How to get birth control and emergency contraception in Texas

Contraception options are available through most health insurance plans and government-funded clinics.

click to enlarge Emergency contraceptives on display at a CVS pharmacy. - Wikimedia Commons / Sarahmirk
Wikimedia Commons / Sarahmirk
Emergency contraceptives on display at a CVS pharmacy.
Abortion services are coming to an end in Texas, but Texans still have access to a range of birth control and reproductive health care services through most health insurance plans and government-funded programs.

Access and confidentiality vary based on the type of birth control, insurance and whether funding comes from the state or federal government. Here’s a rundown of how you can access birth control, emergency contraception and other services.

Does health insurance cover birth control?

Under the Affordable Care Act, most health insurance plans must provide contraception options and family planning counseling at no out-of-pocket cost, according to the U.S. Department of Health and Human Services.

This includes FDA-approved options prescribed by a doctor such as birth control pills, vaginal rings, implants like IUDs, barrier methods, sterilization procedures and emergency contraception like Plan B and Ella. You can learn more about contraception methods here.

However, insurance providers may not cover all contraception options and brands, especially if they are newer.

“Overall, insurers needed to provide at least one method in a specific class of methods,” said Kari White, an associate professor of sociology and social work at the University of Texas at Austin and the lead investigator of the Texas Policy Evaluation Project, which is a collaborative group of researchers who study the impact of contraception and abortion policy in the state.

Insurance providers are also not required to cover abortion-inducing medications or vasectomies for men.

Religious institutions like churches are exempt from the requirement to provide employees with insurance coverage for contraception and family planning counseling, but you may still be able to access free services if your insurance plan is sponsored or arranged by a religious nonprofit such as a hospital or higher education institution. Private companies in which five or fewer people own more than half of the company can also object to covering contraception if it conflicts with the owners’ religious beliefs under a 2014 Supreme Court ruling in favor of retailer Hobby Lobby.

Read more about general health insurance coverage guidelines from the U.S. Department of Health and Human Services here.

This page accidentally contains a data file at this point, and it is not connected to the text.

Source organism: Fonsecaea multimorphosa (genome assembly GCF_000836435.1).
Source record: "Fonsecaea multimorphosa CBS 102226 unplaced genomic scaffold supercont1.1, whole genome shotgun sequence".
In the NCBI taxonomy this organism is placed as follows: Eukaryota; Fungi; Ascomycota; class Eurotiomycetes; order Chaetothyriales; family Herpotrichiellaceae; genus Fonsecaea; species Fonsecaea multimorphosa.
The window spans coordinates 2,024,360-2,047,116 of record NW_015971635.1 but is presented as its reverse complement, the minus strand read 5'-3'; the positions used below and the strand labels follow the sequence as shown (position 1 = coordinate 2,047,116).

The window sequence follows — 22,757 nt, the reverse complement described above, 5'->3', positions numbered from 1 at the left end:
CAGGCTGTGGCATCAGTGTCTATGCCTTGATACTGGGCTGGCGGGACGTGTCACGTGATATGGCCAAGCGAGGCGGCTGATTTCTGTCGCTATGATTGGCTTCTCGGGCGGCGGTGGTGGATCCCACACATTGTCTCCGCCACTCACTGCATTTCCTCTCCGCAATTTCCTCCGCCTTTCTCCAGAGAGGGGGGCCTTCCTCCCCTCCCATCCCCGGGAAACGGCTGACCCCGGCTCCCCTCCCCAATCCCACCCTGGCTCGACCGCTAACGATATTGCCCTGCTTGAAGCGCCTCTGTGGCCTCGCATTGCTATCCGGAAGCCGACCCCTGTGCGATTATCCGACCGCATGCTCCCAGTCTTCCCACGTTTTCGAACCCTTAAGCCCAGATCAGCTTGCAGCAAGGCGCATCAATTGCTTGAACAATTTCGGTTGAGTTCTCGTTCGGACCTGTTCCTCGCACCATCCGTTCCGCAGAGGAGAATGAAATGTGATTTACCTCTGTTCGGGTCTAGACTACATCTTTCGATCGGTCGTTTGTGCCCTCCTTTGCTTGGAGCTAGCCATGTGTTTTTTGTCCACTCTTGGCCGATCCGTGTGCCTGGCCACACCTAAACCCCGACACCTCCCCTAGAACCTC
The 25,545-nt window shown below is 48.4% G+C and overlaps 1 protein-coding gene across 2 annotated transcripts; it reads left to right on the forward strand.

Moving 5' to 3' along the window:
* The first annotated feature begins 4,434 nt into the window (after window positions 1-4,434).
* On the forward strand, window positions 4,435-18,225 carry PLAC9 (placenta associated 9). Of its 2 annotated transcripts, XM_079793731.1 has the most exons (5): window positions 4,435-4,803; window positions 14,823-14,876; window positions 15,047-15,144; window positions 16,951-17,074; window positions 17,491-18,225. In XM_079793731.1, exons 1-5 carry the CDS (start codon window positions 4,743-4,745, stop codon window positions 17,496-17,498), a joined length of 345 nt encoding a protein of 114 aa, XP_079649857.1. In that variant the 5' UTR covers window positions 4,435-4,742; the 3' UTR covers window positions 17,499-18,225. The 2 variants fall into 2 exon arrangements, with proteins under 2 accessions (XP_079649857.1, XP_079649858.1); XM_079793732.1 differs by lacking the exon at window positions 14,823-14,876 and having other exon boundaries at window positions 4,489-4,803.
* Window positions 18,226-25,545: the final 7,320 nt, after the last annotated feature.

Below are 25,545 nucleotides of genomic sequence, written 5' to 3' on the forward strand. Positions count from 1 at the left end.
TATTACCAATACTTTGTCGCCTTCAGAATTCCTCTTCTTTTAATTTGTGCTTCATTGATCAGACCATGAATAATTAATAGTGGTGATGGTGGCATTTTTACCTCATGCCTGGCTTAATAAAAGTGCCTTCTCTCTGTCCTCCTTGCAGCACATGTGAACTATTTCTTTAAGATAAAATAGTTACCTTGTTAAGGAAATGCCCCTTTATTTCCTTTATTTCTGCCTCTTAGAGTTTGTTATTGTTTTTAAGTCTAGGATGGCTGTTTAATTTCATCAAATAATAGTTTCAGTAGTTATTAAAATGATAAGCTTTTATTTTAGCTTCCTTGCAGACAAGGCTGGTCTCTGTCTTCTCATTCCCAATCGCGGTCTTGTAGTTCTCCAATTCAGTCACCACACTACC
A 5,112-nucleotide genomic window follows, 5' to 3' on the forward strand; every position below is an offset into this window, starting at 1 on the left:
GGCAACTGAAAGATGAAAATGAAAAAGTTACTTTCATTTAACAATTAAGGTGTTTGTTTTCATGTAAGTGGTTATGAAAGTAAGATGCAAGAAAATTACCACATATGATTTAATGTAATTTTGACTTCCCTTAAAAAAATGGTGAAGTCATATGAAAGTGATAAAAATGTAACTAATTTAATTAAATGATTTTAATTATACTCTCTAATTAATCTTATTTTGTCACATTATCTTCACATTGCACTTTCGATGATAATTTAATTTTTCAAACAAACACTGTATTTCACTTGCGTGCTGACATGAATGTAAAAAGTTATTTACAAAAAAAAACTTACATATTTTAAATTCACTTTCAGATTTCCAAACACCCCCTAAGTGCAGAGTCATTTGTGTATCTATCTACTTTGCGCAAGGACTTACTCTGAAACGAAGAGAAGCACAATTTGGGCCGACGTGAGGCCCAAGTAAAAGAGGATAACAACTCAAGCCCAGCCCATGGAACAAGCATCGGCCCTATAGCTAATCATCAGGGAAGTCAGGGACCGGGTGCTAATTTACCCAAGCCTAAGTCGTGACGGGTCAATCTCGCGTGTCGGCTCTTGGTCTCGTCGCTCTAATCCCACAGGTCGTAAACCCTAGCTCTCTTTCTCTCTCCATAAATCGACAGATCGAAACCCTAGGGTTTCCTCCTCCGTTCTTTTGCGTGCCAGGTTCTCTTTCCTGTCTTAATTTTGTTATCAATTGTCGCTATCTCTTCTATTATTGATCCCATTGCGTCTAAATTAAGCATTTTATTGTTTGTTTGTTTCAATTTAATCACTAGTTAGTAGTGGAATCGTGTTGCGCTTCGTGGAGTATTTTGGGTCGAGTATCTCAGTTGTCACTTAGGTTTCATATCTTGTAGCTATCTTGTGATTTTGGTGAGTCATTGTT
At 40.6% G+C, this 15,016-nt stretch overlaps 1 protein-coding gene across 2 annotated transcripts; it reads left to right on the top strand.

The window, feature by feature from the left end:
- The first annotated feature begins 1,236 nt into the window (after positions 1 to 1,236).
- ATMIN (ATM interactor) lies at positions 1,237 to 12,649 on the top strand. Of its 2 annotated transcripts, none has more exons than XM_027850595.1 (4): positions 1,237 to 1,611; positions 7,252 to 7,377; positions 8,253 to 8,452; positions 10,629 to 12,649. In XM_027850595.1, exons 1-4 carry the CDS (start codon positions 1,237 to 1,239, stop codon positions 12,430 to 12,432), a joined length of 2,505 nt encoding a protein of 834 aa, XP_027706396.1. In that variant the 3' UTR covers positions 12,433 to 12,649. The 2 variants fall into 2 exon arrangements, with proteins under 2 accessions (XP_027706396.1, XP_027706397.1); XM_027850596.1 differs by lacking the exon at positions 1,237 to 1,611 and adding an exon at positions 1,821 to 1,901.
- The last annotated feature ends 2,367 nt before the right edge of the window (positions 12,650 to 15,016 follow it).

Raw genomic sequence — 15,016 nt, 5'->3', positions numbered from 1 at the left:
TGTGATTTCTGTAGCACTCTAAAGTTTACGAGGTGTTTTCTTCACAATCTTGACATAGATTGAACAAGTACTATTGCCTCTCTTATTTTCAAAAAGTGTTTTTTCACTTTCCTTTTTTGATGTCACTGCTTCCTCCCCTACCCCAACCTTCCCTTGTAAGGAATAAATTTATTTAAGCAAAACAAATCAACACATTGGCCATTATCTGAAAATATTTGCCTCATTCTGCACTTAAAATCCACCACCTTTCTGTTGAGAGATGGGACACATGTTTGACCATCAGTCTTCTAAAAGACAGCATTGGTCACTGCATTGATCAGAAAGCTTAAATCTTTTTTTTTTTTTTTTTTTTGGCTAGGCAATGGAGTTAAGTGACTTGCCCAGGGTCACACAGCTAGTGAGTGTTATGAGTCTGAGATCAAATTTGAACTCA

Most insurance plans are also required to cover preventive health services such as Pap tests, breast and cervical cancer screenings, prenatal care, testing for sexually transmitted infections and screening and counseling for interpersonal violence.

Where can I get birth control if I'm uninsured?

Texas has more uninsured people than any other state, and it’s the largest of a dozen states that have opted to not use additional federal funds to expand Medicaid coverage for low-income people. That left more than half a million Texans in a coverage gap because they earn too much to qualify for Medicaid and too little to afford private health insurance.

If you can’t access insurance through an employer or the federal marketplace, you can get contraception and preventive services at government-funded clinics.

Clinics that receive funding through the federal Title X Family Planning Program offer contraception, breast and cervical cancer screenings and screening and treatment for sexually transmitted infections.

There are more than 175 Title X clinics across Texas, according to Every Body Texas, which oversees the federal grants in the state. The clinics are meant to help teens and people who can’t afford health care, are uninsured or may not have a government-issued identification, but White, of the Texas Policy Evaluation Project, said they are open to anyone.

Services for men and women are provided on a sliding scale, based on income, and may be free for people who fall under federal poverty guidelines, she added. You can find Title X clinics on Every Body Texas’ website.

Texas also funds certain birth control methods and other preventive services for low-income women through two programs called Healthy Texas Women and the Family Planning Program.

Under the Healthy Texas Women program, people can access birth control pills and other forms of contraception for free. The program is open to women in Texas between the ages of 15 to 44 years old who are not pregnant, are U.S. citizens or qualified immigrants and meet low-income standards. A single person can earn only up to $2,313 per month to qualify. Women under 18 must apply through a parent or guardian.

The state’s Family Planning Program offers similar free or low-cost services. It is open to men and women in Texas who are 64 or younger and who earn an income of up to 250% of the federal poverty guidelines for their household’s size. This year, the maximum for a household of one person is $33,975.